Rep. Martha Roby won a runoff election Tuesday night, beating back a challenge animated by her 2016 criticism of Donald Trump’s candidacy.
Roby defeated Bobby Bright for the Republican nomination in Alabama's 2nd Congressional District. Bright is a former Democratic representative of the district turned avowedly pro-Trump Republican. Roby previously beat Bright in the 2010 general election to win her first term.
The race had given some Republicans heartburn. In October 2016, after the Access Hollywood tape was released, Roby had said she would not support Trump in the election and called on him to “step aside.” Voters punished her for it: She won reelection with just 49% of the vote, while Trump took 65% of the vote in the district.
When Trump took office, Roby very publicly made nice with the administration, and she highlighted those efforts to her constituents. Still, four Republicans challenged her in 2018, citing her comments about Trump. Voters, it was clear, were not over it. She got just 39% of the vote in the primary, well shy of the 50% she would have needed to avoid a runoff.
But the runoff with Bright presented a potentially favorable contrast for Roby. Yes, Roby bashed Trump in 2016. But Bright, as a Democratic congressman in 2009, voted for Nancy Pelosi for speaker. It gave Roby an easy point of attack and raised a question few had ever thought to ask — which would a Republican base find less palatable: opposition to Trump or support for Pelosi?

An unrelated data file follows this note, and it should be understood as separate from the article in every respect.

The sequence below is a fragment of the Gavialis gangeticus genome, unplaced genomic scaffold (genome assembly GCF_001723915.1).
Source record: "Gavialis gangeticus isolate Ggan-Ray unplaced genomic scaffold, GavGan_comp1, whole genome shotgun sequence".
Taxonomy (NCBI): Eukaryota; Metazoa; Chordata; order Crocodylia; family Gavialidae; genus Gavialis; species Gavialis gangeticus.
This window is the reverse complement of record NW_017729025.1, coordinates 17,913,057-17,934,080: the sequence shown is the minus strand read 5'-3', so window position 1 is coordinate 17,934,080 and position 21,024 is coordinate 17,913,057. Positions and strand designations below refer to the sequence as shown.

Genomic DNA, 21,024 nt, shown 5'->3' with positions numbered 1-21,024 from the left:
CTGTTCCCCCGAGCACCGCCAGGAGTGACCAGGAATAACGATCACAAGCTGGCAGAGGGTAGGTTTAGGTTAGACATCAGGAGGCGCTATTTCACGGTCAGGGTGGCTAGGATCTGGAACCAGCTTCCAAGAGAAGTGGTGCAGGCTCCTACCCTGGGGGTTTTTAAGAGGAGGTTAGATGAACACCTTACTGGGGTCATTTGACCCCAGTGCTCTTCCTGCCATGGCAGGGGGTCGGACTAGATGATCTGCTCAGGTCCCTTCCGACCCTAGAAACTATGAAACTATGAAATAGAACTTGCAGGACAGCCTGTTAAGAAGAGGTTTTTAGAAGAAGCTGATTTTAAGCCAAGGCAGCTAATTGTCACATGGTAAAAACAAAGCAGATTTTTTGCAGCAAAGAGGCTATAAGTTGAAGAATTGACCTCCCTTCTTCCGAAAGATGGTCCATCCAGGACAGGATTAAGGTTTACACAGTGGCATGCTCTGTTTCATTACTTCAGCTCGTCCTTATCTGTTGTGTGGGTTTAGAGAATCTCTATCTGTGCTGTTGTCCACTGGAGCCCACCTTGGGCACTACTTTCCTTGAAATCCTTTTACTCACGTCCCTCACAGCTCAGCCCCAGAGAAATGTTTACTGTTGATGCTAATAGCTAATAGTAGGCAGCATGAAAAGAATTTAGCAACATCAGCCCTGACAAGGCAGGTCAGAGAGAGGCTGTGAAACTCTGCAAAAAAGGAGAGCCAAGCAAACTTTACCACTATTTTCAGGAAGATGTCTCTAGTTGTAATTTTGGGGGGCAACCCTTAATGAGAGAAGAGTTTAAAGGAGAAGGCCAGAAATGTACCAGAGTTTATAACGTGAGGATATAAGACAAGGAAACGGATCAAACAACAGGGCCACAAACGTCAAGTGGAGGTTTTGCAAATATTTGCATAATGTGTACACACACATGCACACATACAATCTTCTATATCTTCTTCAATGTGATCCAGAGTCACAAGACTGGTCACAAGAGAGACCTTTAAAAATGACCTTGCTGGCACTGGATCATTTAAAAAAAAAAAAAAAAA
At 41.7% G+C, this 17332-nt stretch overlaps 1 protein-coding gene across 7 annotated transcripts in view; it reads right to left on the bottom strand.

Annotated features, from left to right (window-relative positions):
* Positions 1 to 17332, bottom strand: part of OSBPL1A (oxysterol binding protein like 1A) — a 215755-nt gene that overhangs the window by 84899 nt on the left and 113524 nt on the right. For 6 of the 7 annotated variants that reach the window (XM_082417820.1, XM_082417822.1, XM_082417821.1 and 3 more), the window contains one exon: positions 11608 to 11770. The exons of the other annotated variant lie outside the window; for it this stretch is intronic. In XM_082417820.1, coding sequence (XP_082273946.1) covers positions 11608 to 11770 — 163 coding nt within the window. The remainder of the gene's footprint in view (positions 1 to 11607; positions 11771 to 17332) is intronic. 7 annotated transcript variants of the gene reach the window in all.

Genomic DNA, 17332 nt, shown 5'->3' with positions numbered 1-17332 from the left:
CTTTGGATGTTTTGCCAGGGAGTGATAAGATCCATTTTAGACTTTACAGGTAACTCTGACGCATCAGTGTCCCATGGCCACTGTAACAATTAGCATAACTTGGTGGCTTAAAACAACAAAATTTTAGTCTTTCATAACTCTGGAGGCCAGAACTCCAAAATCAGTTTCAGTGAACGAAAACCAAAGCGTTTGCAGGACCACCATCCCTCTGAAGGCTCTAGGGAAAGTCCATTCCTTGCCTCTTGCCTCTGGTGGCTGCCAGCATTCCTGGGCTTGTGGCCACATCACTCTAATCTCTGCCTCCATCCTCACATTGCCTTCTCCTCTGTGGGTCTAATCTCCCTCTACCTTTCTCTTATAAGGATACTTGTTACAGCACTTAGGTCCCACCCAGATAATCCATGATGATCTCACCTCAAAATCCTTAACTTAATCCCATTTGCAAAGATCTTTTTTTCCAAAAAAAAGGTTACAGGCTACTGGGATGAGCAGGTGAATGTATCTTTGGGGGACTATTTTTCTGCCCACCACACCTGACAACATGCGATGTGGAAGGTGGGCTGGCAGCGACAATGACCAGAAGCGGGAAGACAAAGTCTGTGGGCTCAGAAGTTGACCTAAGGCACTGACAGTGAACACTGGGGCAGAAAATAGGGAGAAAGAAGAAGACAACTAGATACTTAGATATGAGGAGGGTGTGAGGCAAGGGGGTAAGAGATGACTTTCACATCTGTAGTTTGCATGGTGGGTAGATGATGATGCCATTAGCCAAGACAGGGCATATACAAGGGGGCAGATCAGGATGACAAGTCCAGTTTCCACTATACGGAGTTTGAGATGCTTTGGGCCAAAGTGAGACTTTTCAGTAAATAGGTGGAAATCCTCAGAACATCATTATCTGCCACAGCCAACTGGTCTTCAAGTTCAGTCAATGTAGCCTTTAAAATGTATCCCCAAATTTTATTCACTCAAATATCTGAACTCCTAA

Then, in late June, Trump endorsed Roby in a tweet. Vice President Mike Pence followed it up last week with his own tweet, and recorded a robocall for the campaign urging voters to support Roby.
Trump congratulated Roby on Wednesday, but hinted at their less friendly past.
In a state where voters have twice in the past year ignored Trump’s endorsement and voted for the other candidate on the ballot, the endorsement was not a magic bullet for Roby. Voters who spoke to BuzzFeed News in the final weekend of the race had not forgotten her comments, and even those who planned to vote for her said Trump’s support had had little impact on their thinking. Roby’s campaign did not even mention the endorsement in any of her television ads.
But the endorsement did help take the sting out of Bright’s attacks that she was insufficiently loyal to the president.
Trump is now one-for-three in Alabama elections endorsements in the last year. He previously endorsed Luther Strange, who lost a special election Senate Republican primary, and Roy Moore, who lost the general election for the Senate seat.
In a district where Trump won 65% of the vote, Roby’s victory Tuesday means she will likely return to Congress in the fall. She will face Democrat Tabitha Isner in the general election.